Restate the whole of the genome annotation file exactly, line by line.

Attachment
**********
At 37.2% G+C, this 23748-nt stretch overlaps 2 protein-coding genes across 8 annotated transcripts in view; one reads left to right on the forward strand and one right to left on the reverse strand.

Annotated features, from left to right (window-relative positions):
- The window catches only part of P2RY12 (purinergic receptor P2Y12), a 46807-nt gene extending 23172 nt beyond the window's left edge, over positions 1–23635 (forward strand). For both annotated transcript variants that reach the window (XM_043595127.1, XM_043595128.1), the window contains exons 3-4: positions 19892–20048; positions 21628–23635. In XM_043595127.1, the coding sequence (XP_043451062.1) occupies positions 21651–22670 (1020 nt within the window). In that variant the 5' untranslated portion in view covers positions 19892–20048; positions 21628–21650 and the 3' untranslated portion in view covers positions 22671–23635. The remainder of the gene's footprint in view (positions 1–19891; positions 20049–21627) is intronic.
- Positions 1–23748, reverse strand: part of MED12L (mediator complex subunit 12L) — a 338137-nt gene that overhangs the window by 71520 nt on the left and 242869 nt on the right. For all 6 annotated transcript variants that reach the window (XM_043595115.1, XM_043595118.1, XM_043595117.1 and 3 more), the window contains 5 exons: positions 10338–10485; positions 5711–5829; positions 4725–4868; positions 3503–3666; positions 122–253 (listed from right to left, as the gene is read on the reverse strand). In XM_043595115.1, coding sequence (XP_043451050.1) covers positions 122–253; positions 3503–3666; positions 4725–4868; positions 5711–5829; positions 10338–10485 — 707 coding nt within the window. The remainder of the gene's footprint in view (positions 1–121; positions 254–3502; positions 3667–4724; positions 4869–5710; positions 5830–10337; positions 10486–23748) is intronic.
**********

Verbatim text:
At 37.2% G+C, this 23748-nt stretch overlaps 2 protein-coding genes across 8 annotated transcripts in view; one reads left to right on the forward strand and one right to left on the reverse strand.

Annotated features, from left to right (window-relative positions):
- The window catches only part of P2RY12 (purinergic receptor P2Y12), a 46807-nt gene extending 23172 nt beyond the window's left edge, over positions 1–23635 (forward strand). For both annotated transcript variants that reach the window (XM_043595127.1, XM_043595128.1), the window contains exons 3-4: positions 19892–20048; positions 21628–23635. In XM_043595127.1, the coding sequence (XP_043451062.1) occupies positions 21651–22670 (1020 nt within the window). In that variant the 5' untranslated portion in view covers positions 19892–20048; positions 21628–21650 and the 3' untranslated portion in view covers positions 22671–23635. The remainder of the gene's footprint in view (positions 1–19891; positions 20049–21627) is intronic.
- Positions 1–23748, reverse strand: part of MED12L (mediator complex subunit 12L) — a 338137-nt gene that overhangs the window by 71520 nt on the left and 242869 nt on the right. For all 6 annotated transcript variants that reach the window (XM_043595115.1, XM_043595118.1, XM_043595117.1 and 3 more), the window contains 5 exons: positions 10338–10485; positions 5711–5829; positions 4725–4868; positions 3503–3666; positions 122–253 (listed from right to left, as the gene is read on the reverse strand). In XM_043595115.1, coding sequence (XP_043451050.1) covers positions 122–253; positions 3503–3666; positions 4725–4868; positions 5711–5829; positions 10338–10485 — 707 coding nt within the window. The remainder of the gene's footprint in view (positions 1–121; positions 254–3502; positions 3667–4724; positions 4869–5710; positions 5830–10337; positions 10486–23748) is intronic.